Game of Thrones production designer walks us through the destruction of King’s Landing


One of the most vividly terrifying moments from any season of Game of Thrones came when Daenerys Targaryen, astride Drogon, embraced the Mad Queen within and burned King’s Landing to ashes in the penultimate episode of the series, ”The Bells.”

Production designer Deborah Riley is the person responsible for creating authentic sets for the show. She spoke to Indie Wire about her Emmy nomination for Outstanding Production Design for a Narrative Period Program for her work in “The Bells,” as well as the challenges of creating — and then destroying — a practical set the size of a city.

“Having set King’s Landing on location in Dubrovnik in previous years, to build it accurately was very important, but the responsibility of portraying the horror of the aftermath of war was something that we took very seriously and wore very heavily,” Riley said. “More than any other set we had created, the role that it played in the storytelling was more significant than ever. Every step of the destruction of King’s Landing was so meticulously planned that to see it in its destroyed state was compelling and emotional. It was a shame to not have enjoyed the pristine state of the build for longer, but the true value of the set was in its final phase. The story had been told and it was a powerful goodbye.”

Deciding how to bring about that destruction meant Riley and her team would have to identify which parts of the city “were required” in the script and how the art department could best recreate them. “We needed a City Gate, which would later be blown up, the Main Street, which went through various stages of destruction, a City Plaza, which was also to be destroyed, the streets of Fleabottom, the Entrance to the Red Keep, two other city streets, as well as various interiors.”

CULVER CITY, CA – JANUARY 26: Honoree Deborah Riley attends the 2019 G’Day USA Gala at 3LABS on January 26, 2019 in Culver City, California. (Photo by John Sciulli/Getty Images for G’Day USA )

From research to shooting , the process of creating Daenerys’ path of destruction took about 12 months in all. Riley had to photograph the particular buildings of note around Dubrovnik then choose which ones her crew would replicate. This was all done “according to what action would be taking place in front of them, and how this worked with the overall rhythm of the city.”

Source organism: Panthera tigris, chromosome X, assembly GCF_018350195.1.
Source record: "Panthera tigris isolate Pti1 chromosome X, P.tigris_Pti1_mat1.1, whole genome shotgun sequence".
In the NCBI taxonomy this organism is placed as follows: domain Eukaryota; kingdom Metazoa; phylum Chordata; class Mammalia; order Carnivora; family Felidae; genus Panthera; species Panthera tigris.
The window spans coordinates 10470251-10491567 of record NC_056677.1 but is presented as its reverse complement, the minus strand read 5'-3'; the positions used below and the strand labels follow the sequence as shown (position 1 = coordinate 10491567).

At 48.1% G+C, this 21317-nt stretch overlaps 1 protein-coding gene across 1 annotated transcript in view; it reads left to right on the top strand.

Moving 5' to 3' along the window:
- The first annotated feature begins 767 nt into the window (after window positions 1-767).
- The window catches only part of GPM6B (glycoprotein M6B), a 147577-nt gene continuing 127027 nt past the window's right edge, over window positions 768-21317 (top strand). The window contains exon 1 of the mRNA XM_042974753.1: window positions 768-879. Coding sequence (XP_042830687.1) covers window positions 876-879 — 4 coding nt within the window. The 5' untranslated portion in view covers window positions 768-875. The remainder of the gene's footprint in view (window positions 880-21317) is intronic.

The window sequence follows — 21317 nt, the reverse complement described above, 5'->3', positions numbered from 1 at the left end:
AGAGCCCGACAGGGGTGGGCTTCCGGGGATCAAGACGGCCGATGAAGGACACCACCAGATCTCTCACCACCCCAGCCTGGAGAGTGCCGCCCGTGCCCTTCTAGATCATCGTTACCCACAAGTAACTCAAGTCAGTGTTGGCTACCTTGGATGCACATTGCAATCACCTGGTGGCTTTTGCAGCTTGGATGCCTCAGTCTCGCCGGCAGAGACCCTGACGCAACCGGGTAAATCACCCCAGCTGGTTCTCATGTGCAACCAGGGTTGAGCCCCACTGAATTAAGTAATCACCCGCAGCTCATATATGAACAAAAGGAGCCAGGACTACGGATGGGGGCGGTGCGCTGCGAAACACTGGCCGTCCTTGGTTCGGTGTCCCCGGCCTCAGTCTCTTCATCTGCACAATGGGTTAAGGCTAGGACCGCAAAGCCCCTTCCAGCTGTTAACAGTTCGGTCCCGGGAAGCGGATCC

"We designed the set over four months, checking our work in Virtual Reality as we went, built it over five months through a Northern Irish winter, and were on and off the set for the next few months, right up until the last day of shoot."

When it came time to re-create Dubvrovnik in Belfast as part of King’s Landing, Riley’s 200-person team built nine interiors and 33 separate buildings between 30 and 37 feet tall, including roof structures. “With the materials all locally sourced, the set had a massive steel framework, plywood cladding with a plaster or foam finish,” Riley said. “Every ‘stone’ block was individually scenically painted to give the set the realistic patina of the city, constantly referencing images of Dubrovnik. When it came to the destruction of the set, we followed the same process and referenced images of the London after the Blitz, recreating the horror as faithfully as we could. With aerial shots taken of the set build, the city was then extended by visual effects into the overall view of King’s Landing.”

After all that, special effects took the destruction to the next level. Riley used the same previs studio technique Jon Favreau used on Disney’s live-action remake of The Lion King. “By being able to hold the real-world build and the digital build in the frame at the same time was a revelation so early in the pre-production process,” she said.

"It also allowed our producers to have a far greater understanding of what was being built as they could ‘stand’ in the set prior to any money being spent or a hammer hitting a nail. It gave our cinematographers the freedom to be in the space and create their own shots and animatics in the virtual set using their selected lenses. Then, once all approved, the virtual build could be passed down the pipeline to visual effects, thereby smoothing their previs process and any digital design already completed by the art department. It is truly a remarkable leap forward in the world cinematic design."

There were practicalities involved, too. The team saved a lot of time by using this trick:

"The biggest cheat we had in the entire show was invented courtesy of our construction manager, Tom Martin. Because we had so little time to change over between our pristine set to the firestorm, to the destructed set, we built the destroyed set first. This destroyed set was then clad to be perfectly finished, so King’s Landing stood beautifully built with the destruction behind it, waiting to be revealed. It was an absolutely genius solution to our lack of time. Our biggest revamp took 12 days to execute and was planned with military precision."

Deborah Riley will have many fond memories from her time as production designer on Game of Thrones. She marked her last day in a very unique way. “On my last day, I buried my boots on the set as my final goodbye not only to the set, but to the show. I like to think that a piece of me is still there.”

Next. Go behind the scenes of Netflix’s Avatar: The Last Airbender remake. dark

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